The Stone Bank Project  is our effort to save a great building in Bottineau. It’s not easy. It’s probably not even sensible. But it does matter.

We’d love to see your comments!

Thanks for reading the Stone Bank Blog!

September 9, 2012

Build with Brick! (or Stone)

Posted in Bottineau, History, Life, Main Street, Photos tagged , , , , at 2:52 pm by stonebankblog

Here’s a fun editorial from the Oct. 1, 1901 Bottineau Courant — touting the benefits of building with brick. (Of course, we extrapolate this to the benefits of building with stone.) The Stone Bank was not yet a year old (completed in December 1900) when this editorial was published.

Editorial from Bottineau Courant 10.1.1901

Was the editor onto a good idea? From 111 years later, we think he was right. What do you think?

Bottineau’s “brick block” is still lined with sturdy brick buildings (including the Stone Bank). It lends the town an air of permanence and history. Check back in a few days, when we’ll post a slideshow of other downtown Bottineau businesses.

Stone Bank - Bottineau in July 2012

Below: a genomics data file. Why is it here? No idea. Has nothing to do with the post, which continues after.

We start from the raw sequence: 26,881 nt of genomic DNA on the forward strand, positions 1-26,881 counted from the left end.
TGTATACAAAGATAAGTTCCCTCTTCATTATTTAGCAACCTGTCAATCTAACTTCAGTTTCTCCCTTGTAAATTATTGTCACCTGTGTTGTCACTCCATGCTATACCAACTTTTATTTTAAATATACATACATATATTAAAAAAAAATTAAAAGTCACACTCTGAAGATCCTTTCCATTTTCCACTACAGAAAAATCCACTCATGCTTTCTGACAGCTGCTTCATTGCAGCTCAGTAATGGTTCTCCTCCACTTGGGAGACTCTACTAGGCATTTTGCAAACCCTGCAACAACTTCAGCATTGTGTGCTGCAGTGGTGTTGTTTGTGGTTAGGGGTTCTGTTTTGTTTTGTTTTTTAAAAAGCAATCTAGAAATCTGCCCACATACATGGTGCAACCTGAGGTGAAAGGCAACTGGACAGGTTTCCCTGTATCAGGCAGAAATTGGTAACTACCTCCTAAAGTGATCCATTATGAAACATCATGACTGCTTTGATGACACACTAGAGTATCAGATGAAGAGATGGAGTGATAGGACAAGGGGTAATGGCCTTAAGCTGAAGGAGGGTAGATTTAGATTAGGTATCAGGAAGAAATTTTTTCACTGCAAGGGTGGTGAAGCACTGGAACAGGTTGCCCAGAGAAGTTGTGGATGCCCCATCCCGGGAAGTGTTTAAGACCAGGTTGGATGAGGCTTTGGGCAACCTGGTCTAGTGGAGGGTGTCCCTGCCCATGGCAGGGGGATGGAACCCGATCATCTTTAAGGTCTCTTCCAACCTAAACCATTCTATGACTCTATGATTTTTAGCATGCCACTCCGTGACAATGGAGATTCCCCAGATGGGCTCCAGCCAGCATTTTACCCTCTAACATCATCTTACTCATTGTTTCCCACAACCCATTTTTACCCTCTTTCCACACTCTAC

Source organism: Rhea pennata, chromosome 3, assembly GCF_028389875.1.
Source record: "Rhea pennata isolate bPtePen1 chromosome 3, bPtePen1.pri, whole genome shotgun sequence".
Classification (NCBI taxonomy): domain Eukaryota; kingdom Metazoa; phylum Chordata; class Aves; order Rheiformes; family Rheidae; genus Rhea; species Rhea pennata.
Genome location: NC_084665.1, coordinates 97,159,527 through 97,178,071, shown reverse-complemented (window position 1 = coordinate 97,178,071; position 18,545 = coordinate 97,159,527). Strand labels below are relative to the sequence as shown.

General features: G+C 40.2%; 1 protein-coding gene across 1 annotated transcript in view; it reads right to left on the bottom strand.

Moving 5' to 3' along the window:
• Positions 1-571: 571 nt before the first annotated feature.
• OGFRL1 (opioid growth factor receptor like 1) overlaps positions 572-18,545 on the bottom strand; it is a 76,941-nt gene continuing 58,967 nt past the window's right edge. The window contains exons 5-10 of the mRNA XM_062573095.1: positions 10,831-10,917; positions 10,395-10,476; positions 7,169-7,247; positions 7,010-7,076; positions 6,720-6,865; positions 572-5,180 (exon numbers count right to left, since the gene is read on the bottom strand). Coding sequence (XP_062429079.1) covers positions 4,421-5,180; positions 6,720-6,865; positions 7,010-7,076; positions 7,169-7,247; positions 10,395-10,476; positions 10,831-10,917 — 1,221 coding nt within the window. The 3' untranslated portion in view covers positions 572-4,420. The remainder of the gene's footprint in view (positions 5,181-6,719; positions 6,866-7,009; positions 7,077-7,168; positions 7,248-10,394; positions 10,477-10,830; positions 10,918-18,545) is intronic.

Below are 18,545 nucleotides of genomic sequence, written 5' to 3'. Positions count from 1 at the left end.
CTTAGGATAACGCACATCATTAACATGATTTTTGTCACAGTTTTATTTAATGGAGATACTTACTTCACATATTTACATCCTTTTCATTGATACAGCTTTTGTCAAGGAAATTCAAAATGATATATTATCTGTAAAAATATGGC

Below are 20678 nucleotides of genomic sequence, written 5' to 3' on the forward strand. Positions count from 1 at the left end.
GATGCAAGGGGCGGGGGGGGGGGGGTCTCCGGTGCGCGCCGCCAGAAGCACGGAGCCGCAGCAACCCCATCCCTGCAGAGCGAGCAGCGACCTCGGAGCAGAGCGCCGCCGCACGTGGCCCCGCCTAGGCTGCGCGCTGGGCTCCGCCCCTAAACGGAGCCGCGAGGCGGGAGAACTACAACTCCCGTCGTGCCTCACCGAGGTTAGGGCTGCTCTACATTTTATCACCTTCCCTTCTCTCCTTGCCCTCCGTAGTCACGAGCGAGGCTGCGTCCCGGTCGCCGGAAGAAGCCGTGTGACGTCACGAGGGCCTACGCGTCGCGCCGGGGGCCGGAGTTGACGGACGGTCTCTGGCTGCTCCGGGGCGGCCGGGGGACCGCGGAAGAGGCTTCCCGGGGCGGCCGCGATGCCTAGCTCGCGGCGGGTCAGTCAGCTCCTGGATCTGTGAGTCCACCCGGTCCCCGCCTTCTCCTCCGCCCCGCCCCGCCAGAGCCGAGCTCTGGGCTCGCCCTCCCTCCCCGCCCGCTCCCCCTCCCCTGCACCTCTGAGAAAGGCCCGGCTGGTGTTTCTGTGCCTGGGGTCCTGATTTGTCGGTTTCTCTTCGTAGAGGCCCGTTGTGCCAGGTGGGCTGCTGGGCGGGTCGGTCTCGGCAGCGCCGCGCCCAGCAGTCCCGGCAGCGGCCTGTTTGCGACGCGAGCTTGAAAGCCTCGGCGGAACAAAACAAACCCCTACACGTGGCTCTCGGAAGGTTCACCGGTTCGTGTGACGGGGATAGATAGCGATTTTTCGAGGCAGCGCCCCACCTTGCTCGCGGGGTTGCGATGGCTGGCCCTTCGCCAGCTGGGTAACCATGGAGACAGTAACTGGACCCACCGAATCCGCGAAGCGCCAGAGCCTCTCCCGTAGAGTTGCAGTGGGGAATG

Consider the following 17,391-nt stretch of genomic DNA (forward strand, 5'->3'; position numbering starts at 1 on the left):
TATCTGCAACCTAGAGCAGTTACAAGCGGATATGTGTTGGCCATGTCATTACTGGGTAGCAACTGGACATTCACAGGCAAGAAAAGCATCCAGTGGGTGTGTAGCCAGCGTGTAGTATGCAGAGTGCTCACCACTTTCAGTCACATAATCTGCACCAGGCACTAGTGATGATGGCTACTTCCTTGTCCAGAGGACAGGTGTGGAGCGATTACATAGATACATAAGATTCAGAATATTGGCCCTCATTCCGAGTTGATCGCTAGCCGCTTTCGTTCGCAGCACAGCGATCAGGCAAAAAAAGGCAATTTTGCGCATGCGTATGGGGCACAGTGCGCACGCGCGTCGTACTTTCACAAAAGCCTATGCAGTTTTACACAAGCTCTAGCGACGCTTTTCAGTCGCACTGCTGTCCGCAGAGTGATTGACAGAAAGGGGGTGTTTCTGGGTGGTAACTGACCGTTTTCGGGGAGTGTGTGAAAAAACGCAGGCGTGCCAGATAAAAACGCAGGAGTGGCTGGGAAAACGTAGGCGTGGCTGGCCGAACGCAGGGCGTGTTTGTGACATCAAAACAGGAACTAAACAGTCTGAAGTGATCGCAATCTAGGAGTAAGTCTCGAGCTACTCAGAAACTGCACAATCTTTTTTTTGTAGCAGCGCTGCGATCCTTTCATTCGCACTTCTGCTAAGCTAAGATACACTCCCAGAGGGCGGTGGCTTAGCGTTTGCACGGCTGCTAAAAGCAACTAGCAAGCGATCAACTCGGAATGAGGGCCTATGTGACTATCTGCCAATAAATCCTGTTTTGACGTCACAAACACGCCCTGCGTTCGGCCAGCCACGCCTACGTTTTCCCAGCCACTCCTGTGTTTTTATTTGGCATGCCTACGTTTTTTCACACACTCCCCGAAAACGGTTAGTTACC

This only looks like an old picture. This shot of the charming Stone Bank was taken in July 2012

We are currently trying to raise $20,000 in matching funds for a $20,000 grant from the State Historical Society of North Dakota. The Stone Bank Project is a 501(c)(3) tax exempt nonprofit. So your contribution is tax deductible.  Sending a check? Our address is Touchstones, Inc., 524 Main St., P.O. Box 272, Bottineau, ND 58318.

Thanks for reading the Stone Bank Blog. Tell your friends to follow us, so they get all the latest updates on the Stone Bank Project.

July 24, 2012

Stone Bank with Effects!

Posted in Bottineau, History, Life, Main Street, Photos tagged , , at 4:51 pm by stonebankblog

Let’s face it. The Stone Bank is very photogenic. Has  been for 112 years.

The play of light and clouds gives the stones a different look every single day of  the year — so no matter how many pictures we shoot, we always see something new.

A couple of days ago, your Stone Bank Blogger and her b.f. spent some time at the bank, trying to catch its many shadows and colors on a sunny day.

The b.f. also discovered the “effects” button on his new camera and had some fun with it. (You know how it is. Give a man a button — and he’ll push it.) Anyway, these photos show off the Stone Bank in a new light, and we thought you’d like to see them.

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Indeed, it was 112 years ago this month that work began on the Stone Bank. Think of all that has changed in the world over those 112 years. And here stands the Stone Bank looking smart, strong and youthful and giving us a glimpse of how things were done all those years ago.

If you are so disposed, send along a symbolic donation of $19.00 for the year 1900. Or $112 for the bank’s age. Or any and all numbers in between — or above.